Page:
Hip-Hop & Oprah's High-Horse

I have been observing the recent hoopla over Oprah interviewing Jay-Z and I’m looking at her a little bit sideways, personally.  A lot of people are excited about the interview and considering it a big accomplishment (for who I am not sure), but I’m not really drinking the Kool-Aid, so to speak.  So finally a rapper is famous enough and ratings-worthy enough to get a seat at Oprah’s figurative table?  Though I’m sure some Oprah disciple will try to rip me a new one via e-mail or the comments section because people read what they want to, let me clarify beforehand that I’m not taking away from Oprah’s success.  I don’t watch the show or support her personally, but her story is very important and inspiring to many.  However, for lack of a better (i.e. not from a comic book movie) quote, with great power comes great responsibility.  While some would take her public denouncing of hip-hop as using her power responsibly, my thought is exactly the opposite.

The problems in our community that hip-hop often tends to mirror are not going to be resolved if those in Oprah’s generation and those of her stature (the closest thing today to DuBois’ Talented Tenth) continue to distance themselves from the youth and what’s important to them. You’ll never get through to anyone unless you lower yourself to their level and start speaking their language.  It definitely doesn’t help when the majority of your audience is white and you use your forum to make blanket judgments about hip-hop, something you have obviously not taken the proper steps to understand.  However, it seems to me that the Jay-Z interview is a start (or a stunt).

To be honest, the interview in O Magazine was actually good.  It was a simple conversation where Jay-Z, who’s probably the best person to do this, did his best to explain things like the allure of drug-dealing, violence in hip-hop, and the use of the N-word (which Oprah had to “agree to disagree” with him on).  This week, he appeared on Oprah and taught her how to rap, strangely having to explain to her that “the Chi” is a nickname for Chicago (*dubious face*…come on, Sofie).

My feelings toward Oprah have been mixed for a while.  The whole Ludacris debacle, where she (during an interview with the actors of Crash) threw a jab at Ludacris’ lyrical content and then edited out his rebuttal by airtime, was disgusting.  Even Bill O’Reilly has sat down to speak with Dame Dash and Cam’ron, despite his criticism of hip-hop being much sharper than Winfrey’s and his usual penchant for d*baggery.  To O’Reilly’s credit, at least he was giving the artists a chance to speak for themselves, though I don’t know how effective these appearances were one way or another.  Regardless, I’ve got to give the man G points just for sitting across from Dame and Cam and having it out.  Oprah wanted to make her point to Ludacris (which was totally unrelated to the show’s topic) and just move on without allowing him to defend himself and his work.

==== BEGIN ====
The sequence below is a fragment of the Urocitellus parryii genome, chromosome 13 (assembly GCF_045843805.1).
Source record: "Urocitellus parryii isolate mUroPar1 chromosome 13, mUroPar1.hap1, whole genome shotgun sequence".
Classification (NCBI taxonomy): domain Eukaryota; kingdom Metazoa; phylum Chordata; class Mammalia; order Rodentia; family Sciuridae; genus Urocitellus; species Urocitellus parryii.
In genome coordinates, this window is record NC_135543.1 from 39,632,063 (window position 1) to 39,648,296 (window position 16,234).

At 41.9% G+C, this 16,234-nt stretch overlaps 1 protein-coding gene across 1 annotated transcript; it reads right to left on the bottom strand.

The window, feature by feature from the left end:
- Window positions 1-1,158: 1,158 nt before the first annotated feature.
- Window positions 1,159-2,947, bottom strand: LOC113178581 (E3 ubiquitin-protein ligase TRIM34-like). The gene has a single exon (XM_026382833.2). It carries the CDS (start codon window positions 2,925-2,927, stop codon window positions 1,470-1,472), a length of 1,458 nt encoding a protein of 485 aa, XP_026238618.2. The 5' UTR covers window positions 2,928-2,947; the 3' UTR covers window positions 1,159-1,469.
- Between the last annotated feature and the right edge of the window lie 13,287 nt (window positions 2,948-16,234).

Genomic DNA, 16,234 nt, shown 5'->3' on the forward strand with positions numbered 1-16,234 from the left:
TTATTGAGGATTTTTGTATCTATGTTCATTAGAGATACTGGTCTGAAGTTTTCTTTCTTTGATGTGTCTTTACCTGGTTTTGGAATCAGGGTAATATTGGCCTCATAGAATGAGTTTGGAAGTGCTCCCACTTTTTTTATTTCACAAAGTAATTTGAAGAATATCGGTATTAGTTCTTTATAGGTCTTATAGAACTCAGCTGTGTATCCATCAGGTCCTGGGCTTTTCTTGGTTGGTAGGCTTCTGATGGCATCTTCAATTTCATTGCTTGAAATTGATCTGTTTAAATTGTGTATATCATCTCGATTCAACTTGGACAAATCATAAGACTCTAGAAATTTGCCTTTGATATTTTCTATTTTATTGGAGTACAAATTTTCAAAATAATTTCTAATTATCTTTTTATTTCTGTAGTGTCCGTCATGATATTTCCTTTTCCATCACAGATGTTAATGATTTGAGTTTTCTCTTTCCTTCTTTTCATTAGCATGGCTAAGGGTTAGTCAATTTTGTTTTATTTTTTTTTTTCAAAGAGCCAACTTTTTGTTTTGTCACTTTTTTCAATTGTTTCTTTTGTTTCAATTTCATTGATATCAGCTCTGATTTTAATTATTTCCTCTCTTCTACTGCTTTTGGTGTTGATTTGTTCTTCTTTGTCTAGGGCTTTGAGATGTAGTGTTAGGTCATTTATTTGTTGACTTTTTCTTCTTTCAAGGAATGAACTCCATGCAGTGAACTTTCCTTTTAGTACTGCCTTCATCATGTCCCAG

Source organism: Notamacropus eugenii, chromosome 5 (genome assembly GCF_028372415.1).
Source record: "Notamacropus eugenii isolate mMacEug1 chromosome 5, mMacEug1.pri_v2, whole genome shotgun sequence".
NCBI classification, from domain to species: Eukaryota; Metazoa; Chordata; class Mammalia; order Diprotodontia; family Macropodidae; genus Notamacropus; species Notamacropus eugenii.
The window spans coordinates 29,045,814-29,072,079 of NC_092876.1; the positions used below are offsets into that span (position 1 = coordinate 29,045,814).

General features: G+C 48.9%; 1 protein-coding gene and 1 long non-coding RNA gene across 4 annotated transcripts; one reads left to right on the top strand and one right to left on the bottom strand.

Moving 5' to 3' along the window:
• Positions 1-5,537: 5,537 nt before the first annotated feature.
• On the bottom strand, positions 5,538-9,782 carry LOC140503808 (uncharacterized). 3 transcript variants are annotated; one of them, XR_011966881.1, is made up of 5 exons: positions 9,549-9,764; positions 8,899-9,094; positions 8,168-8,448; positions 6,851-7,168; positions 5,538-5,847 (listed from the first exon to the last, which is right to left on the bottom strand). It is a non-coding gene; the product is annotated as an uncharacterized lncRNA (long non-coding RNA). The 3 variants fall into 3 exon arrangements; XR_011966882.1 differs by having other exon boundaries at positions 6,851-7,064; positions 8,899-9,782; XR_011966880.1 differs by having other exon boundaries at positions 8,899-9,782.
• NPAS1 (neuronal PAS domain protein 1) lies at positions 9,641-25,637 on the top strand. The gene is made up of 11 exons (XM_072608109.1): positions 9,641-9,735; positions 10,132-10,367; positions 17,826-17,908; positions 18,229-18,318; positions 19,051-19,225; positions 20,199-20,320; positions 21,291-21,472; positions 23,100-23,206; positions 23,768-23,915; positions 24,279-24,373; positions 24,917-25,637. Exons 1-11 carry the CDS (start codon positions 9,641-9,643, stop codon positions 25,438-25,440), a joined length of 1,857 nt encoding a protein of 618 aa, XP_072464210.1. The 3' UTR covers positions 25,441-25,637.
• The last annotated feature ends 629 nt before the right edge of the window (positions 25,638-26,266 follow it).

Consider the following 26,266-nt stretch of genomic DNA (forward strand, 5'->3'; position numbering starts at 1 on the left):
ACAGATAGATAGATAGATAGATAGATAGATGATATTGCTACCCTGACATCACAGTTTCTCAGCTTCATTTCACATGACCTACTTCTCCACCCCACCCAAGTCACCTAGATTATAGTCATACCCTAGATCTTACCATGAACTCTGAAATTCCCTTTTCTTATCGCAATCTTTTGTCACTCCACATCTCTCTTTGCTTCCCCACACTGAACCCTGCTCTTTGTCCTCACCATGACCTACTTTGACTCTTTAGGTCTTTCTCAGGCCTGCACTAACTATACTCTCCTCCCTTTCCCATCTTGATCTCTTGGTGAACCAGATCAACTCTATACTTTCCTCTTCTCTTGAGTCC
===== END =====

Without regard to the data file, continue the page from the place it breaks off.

I look at Oprah distancing herself from hip-hop the same way I looked at her opening the school in Africa.  While of course it’s awesome of her to open a school anywhere, there were kids in need right in her backyard.  She complained at the time that when asked what they needed, American kids would ask for money, iPods or sneakers, while the African kids asked for school uniforms.  So what…there is a reason for those differences and it lies within American society’s general materialism.  Books are provided in the American public school system and not all schools even require uniforms, so the circumstances differ but that doesn’t make kids here less worthy or less deserving of help.  This is your backyard.  You don’t even have to leave Chicago.  You are an African-American before anything else.  Perhaps if it were opened in Chicago, the school would have been better run, being closer to Oprah herself.